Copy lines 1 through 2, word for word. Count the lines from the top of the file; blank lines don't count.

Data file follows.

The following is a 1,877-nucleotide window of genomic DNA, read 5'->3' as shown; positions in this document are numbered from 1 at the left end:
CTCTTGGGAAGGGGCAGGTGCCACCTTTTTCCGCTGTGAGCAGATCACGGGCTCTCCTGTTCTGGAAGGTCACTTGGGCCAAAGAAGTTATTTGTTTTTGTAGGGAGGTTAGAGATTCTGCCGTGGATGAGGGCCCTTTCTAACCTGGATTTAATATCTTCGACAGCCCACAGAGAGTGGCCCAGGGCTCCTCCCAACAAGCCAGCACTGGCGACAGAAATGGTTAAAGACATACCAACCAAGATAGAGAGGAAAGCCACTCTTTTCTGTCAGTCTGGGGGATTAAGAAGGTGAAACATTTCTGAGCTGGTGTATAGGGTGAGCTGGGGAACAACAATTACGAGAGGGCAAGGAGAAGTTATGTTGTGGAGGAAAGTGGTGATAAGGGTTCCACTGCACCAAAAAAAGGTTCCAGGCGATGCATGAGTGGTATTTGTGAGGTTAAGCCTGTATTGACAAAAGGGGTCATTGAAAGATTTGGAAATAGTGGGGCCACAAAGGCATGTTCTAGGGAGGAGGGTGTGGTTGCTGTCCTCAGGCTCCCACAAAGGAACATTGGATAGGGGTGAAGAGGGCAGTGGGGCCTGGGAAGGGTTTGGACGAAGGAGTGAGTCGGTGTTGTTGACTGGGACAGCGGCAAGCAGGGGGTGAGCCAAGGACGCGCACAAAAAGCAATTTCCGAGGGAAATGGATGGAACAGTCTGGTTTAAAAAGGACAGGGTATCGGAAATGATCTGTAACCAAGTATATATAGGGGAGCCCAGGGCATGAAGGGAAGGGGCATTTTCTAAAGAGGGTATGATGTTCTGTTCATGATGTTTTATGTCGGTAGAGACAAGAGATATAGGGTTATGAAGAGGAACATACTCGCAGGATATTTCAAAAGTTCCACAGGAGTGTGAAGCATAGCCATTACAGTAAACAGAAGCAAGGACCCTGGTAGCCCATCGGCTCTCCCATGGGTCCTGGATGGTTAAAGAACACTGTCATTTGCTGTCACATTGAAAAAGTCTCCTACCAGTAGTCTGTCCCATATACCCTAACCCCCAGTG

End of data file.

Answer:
The following is a 1,877-nucleotide window of genomic DNA, read 5'->3' as shown; positions in this document are numbered from 1 at the left end:
CTCTTGGGAAGGGGCAGGTGCCACCTTTTTCCGCTGTGAGCAGATCACGGGCTCTCCTGTTCTGGAAGGTCACTTGGGCCAAAGAAGTTATTTGTTTTTGTAGGGAGGTTAGAGATTCTGCCGTGGATGAGGGCCCTTTCTAACCTGGATTTAATATCTTCGACAGCCCACAGAGAGTGGCCCAGGGCTCCTCCCAACAAGCCAGCACTGGCGACAGAAATGGTTAAAGACATACCAACCAAGATAGAGAGGAAAGCCACTCTTTTCTGTCAGTCTGGGGGATTAAGAAGGTGAAACATTTCTGAGCTGGTGTATAGGGTGAGCTGGGGAACAACAATTACGAGAGGGCAAGGAGAAGTTATGTTGTGGAGGAAAGTGGTGATAAGGGTTCCACTGCACCAAAAAAAGGTTCCAGGCGATGCATGAGTGGTATTTGTGAGGTTAAGCCTGTATTGACAAAAGGGGTCATTGAAAGATTTGGAAATAGTGGGGCCACAAAGGCATGTTCTAGGGAGGAGGGTGTGGTTGCTGTCCTCAGGCTCCCACAAAGGAACATTGGATAGGGGTGAAGAGGGCAGTGGGGCCTGGGAAGGGTTTGGACGAAGGAGTGAGTCGGTGTTGTTGACTGGGACAGCGGCAAGCAGGGGGTGAGCCAAGGACGCGCACAAAAAGCAATTTCCGAGGGAAATGGATGGAACAGTCTGGTTTAAAAAGGACAGGGTATCGGAAATGATCTGTAACCAAGTATATATAGGGGAGCCCAGGGCATGAAGGGAAGGGGCATTTTCTAAAGAGGGTATGATGTTCTGTTCATGATGTTTTATGTCGGTAGAGACAAGAGATATAGGGTTATGAAGAGGAACATACTCGCAGGATATTTCAAAAGTTCCACAGGAGTGTGAAGCATAGCCATTACAGTAAACAGAAGCAAGGACCCTGGTAGCCCATCGGCTCTCCCATGGGTCCTGGATGGTTAAAGAACACTGTCATTTGCTGTCACATTGAAAAAGTCTCCTACCAGTAGTCTGTCCCATATACCCTAACCCCCAGTG